In interviews, Whisper users who post about the hardships of motherhood said the app was an antidote to the pressure they feel online elsewhere.

    "In our society, if you admit [parenting] is hard, that means you're a failure," said one mother who said she recently left her abusive partner. "I have to live with the damage I've let happen every day. It's painful. It's embarrassing. I feel like people will think I don't love my kids 'cause I stayed so long. I start to get scared someone will try to take my kids away from me for my shortcomings." She also feels like she "bothers people in real life when I talk to them," she said. But on Whisper, she's free to confess her deepest secrets.

    "I'm a horrible mother," she recently wrote. "I overlooked years of mental and emotional abuse to try to keep a family together. I hate myself for what I've put my son through. I deserve hearing how much you all hate me."

    A 19-year-old mother who says she has no non-virtual friends to talk to said mothers on Facebook and community forums make her feel bad about herself because they "seem happy and seem to know what to do."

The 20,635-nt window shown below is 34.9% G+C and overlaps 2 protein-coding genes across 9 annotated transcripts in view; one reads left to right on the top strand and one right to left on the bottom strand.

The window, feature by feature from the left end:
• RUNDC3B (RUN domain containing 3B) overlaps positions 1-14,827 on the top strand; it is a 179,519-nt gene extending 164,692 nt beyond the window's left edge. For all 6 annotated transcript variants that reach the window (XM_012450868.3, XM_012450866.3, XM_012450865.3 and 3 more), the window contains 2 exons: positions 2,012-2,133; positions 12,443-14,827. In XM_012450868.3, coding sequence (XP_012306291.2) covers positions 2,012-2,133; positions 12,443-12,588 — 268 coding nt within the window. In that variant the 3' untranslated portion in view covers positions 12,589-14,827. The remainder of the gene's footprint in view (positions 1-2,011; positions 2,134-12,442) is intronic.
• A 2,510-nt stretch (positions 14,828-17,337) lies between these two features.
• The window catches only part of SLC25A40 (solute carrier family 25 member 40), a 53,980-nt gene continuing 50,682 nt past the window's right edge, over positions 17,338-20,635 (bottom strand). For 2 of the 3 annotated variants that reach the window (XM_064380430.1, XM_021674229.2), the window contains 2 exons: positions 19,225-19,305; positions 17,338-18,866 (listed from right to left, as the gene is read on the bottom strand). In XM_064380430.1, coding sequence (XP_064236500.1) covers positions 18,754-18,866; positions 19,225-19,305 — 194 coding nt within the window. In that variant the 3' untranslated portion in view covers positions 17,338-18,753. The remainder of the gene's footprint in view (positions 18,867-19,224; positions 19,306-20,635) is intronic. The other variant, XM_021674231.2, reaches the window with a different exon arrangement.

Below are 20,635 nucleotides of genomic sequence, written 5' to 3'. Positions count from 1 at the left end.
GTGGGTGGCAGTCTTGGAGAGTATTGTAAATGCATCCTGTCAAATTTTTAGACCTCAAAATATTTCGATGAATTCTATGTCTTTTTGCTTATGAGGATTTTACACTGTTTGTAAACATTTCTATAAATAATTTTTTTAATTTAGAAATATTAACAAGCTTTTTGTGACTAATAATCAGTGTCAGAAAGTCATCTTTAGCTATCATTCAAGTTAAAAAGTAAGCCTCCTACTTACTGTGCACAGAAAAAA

"It makes me wish I was more like them," she said.

    Recently, when she was feeling overwhelmed, she posted on Whisper:

    "i knew i was too young to have my son cuz im actually sad that i cant go out anymore i love him but wish i couldve waited"

    "A lot of people think I don't know how to take care of my son because I'm young," she told BuzzFeed News. "If I'm sad or angry I can post on Whisper and it won't make things worse."

    There's "an eagerness for women to band together online to feel superior about their own parenting by putting others down," said Blair Koenig, author of the blog-based book "STFU Parents," which chronicles "The Jaw-Dropping, Self-Indulgent, and Occasionally Rage-Inducing World of Parent Overshare." She said she understood why younger mothers in particular were more interested in an anonymous app than in starting their own blog or joining an established forum. "It sounds terrible to call them the mommy brigade, but it really is a full-force army."

    Whisper users aren't always more welcoming. On a post confessing, "I love being a mom, but I'm too young for this. I wish I could've waited," a user responded, "Maybe you should've kept your legs closed Slut."

    Whisper posts about conflicted moms "generate intense and serious conversations," Sohmer said, "but at least these mothers can spend their energy looking inward about their choices, not worry about besmirched reputations."

    Most users said they didn't care about mean comments or even, in one case, "requests for nudes" because of how cathartic it feels to "stop pretending motherhood is a constant joy."

    "In reality these feelings are normal, even if people don't want to admit it," one user said. Parenting is "hard and patience-testing every day, plus once you have a child it is never just about you. That child is and should always be first."

    But on Whisper, no one is held accountable, which means mothers can, at least for a moment, put their kids second.